Fitzsimmons J, Hamoda HM, Swisher T, Terry D, Rosenberger G, Seidman LJ, Goldstein J, Mesholam-Gately R, Petryshen T, Wojcik J, Kikinis R, Kubicki M. Diffusion tensor imaging study of the fornix in first episode schizophrenia and in healthy controls. Schizophr Res. 2014;156(2-3):157–60.
BACKGROUND: The fornix is a compact bundle of white matter fibers that project from the hippocampus to the mamillary bodies and septal nuclei. Its association with memory, as well as with symptoms in schizophrenia, has been reported in chronic schizophrenia. The purpose of this study is to determine whether or not fornix abnormalities are evident at the onset of schizophrenia. METHODS: Diffusion tensor imaging (DTI) and DT tractography were used to evaluate the fornix in 21 patients with first episode schizophrenia (16 males/5 females) and 22 healthy controls (13 males/9 females). Groups were matched on age, gender, parental socioeconomic status, education and handedness. Fractional anisotropy (FA), a measure of white matter integrity, radial diffusivity (RD), thought to reflect myelin integrity, trace, a possible marker of atrophy or cell loss, and axial diffusivity (AD), thought to reflect axonal integrity, were averaged over the entire tract extracted by means of DT tractography, and used to investigate fornix abnormalities in first episode schizophrenia compared with healthy controls.
Liu S, Cai W, Wen L, Feng DD, Pujol S, Kikinis R, Fulham MJ, Eberl S. Multi-Channel neurodegenerative pattern analysis and its application in Alzheimer’s disease characterization. Comput Med Imaging Graph. 2014;38(6):436–44.
Neuroimaging has played an important role in non-invasive diagnosis and differentiation of neurodegenerative disorders, such as Alzheimer’s disease and Mild Cognitive Impairment. Various features have been extracted from the neuroimaging data to characterize the disorders, and these features can be roughly divided into global and local features. Recent studies show a tendency of using local features in disease characterization, since they are capable of identifying the subtle disease-specific patterns associated with the effects of the disease on human brain. However, problems arise if the neuroimaging database involved multiple disorders or progressive disorders, as disorders of different types or at different progressive stages might exhibit different degenerative patterns. It is difficult for the researchers to reach consensus on what brain regions could effectively distinguish multiple disorders or multiple progression stages. In this study we proposed a Multi-Channel pattern analysis approach to identify the most discriminative local brain metabolism features for neurodegenerative disorder characterization. We compared our method to global methods and other pattern analysis methods based on clinical expertise or statistics tests. The preliminary results suggested that the proposed Multi-Channel pattern analysis method outperformed other approaches in Alzheimer’s disease characterization, and meanwhile provided important insights into the underlying pathology of Alzheimer’s disease and Mild Cognitive Impairment.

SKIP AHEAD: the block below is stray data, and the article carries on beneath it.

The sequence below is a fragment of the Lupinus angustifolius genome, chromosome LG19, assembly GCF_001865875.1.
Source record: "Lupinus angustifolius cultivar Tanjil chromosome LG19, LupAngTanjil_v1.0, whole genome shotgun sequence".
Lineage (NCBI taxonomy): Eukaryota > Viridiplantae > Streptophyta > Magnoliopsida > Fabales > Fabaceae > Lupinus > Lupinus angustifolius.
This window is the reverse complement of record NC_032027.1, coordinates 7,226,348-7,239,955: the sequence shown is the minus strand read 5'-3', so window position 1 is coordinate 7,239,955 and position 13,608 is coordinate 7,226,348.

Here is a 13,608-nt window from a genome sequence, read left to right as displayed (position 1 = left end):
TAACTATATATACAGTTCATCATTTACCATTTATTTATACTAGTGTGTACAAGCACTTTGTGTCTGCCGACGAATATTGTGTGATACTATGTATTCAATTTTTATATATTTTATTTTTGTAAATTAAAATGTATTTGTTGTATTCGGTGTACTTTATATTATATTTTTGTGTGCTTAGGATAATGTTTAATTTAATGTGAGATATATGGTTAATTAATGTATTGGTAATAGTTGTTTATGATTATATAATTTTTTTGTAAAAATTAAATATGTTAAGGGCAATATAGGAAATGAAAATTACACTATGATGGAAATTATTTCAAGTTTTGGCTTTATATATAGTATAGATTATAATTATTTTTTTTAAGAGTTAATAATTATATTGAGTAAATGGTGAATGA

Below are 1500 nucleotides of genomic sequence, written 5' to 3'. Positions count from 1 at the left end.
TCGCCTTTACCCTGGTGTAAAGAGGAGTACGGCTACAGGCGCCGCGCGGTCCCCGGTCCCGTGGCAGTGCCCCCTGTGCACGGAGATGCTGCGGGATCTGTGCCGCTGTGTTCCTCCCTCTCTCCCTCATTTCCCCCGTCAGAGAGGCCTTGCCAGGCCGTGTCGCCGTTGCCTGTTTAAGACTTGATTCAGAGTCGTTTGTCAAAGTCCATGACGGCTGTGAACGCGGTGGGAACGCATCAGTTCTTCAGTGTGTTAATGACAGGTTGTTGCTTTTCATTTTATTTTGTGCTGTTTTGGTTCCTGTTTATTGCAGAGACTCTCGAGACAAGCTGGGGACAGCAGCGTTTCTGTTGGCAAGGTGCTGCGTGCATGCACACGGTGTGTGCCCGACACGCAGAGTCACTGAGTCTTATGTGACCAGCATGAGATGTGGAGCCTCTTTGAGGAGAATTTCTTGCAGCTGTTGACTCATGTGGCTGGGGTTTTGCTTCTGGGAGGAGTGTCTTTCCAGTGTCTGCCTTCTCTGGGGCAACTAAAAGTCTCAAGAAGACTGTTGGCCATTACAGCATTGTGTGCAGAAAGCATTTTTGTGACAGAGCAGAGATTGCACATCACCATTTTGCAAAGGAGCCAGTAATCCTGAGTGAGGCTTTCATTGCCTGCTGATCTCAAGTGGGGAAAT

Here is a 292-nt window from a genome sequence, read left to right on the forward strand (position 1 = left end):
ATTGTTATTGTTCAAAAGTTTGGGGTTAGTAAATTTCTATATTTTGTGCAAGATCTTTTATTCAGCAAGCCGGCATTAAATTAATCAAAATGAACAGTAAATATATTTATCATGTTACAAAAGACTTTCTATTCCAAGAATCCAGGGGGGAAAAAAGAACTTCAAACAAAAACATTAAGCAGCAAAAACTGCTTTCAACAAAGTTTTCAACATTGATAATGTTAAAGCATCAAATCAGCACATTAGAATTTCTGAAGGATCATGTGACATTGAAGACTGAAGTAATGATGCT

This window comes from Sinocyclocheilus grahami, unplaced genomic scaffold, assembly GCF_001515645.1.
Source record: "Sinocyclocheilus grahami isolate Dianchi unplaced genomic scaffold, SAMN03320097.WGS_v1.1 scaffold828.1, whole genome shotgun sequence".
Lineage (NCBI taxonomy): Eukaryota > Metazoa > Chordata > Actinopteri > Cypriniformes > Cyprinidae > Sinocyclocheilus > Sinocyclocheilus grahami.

A study was conducted to test the hypothesis that instruction with graphically integrated representations of whole and sectional neuroanatomy is especially effective for learning to recognize neural structures in sectional imagery (such as MRI images). Neuroanatomy was taught to two groups of participants using computer graphical models of the human brain. Both groups learned whole anatomy first with a three-dimensional model of the brain. One group then learned sectional anatomy using two-dimensional sectional representations, with the expectation that there would be transfer of learning from whole to sectional anatomy. The second group learned sectional anatomy by moving a virtual cutting plane through the three-dimensional model. In tests of long-term retention of sectional neuroanatomy, the group with graphically integrated representation recognized more neural structures that were known to be challenging to learn. This study demonstrates the use of graphical representation to facilitate a more elaborated (deeper) understanding of complex spatial relations.
Crabb MG, Davidson JL, Little R, Wright P, Morgan AR, Miller CA, Naish JH, Parker GJM, Kikinis R, McCann H, Lionheart WRB. Mutual Information as a Measure of Image Quality for 3-D Dynamic Lung Imaging with EIT. Physiol Meas. 2014;35(5):863–79.
We report on a pilot study of dynamic lung electrical impedance tomography (EIT) at the University of Manchester. Low-noise EIT data at 100 frames per second were obtained from healthy male subjects during controlled breathing, followed by magnetic resonance imaging (MRI) subsequently used for spatial validation of the EIT reconstruction. The torso surface in the MR image and electrode positions obtained using MRI fiducial markers informed the construction of a 3D finite element model extruded along the caudal-distal axis of the subject. Small changes in the boundary that occur during respiration were accounted for by incorporating the sensitivity with respect to boundary shape into a robust temporal difference reconstruction algorithm. EIT and MRI images were co-registered using the open source medical imaging software, 3D Slicer. A quantitative comparison of quality of different EIT reconstructions was achieved through calculation of the mutual information with a lung-segmented MR image. EIT reconstructions using a linear shape correction algorithm reduced boundary image artefacts, yielding better contrast of the lungs, and had 10% greater mutual information compared with a standard linear EIT reconstruction.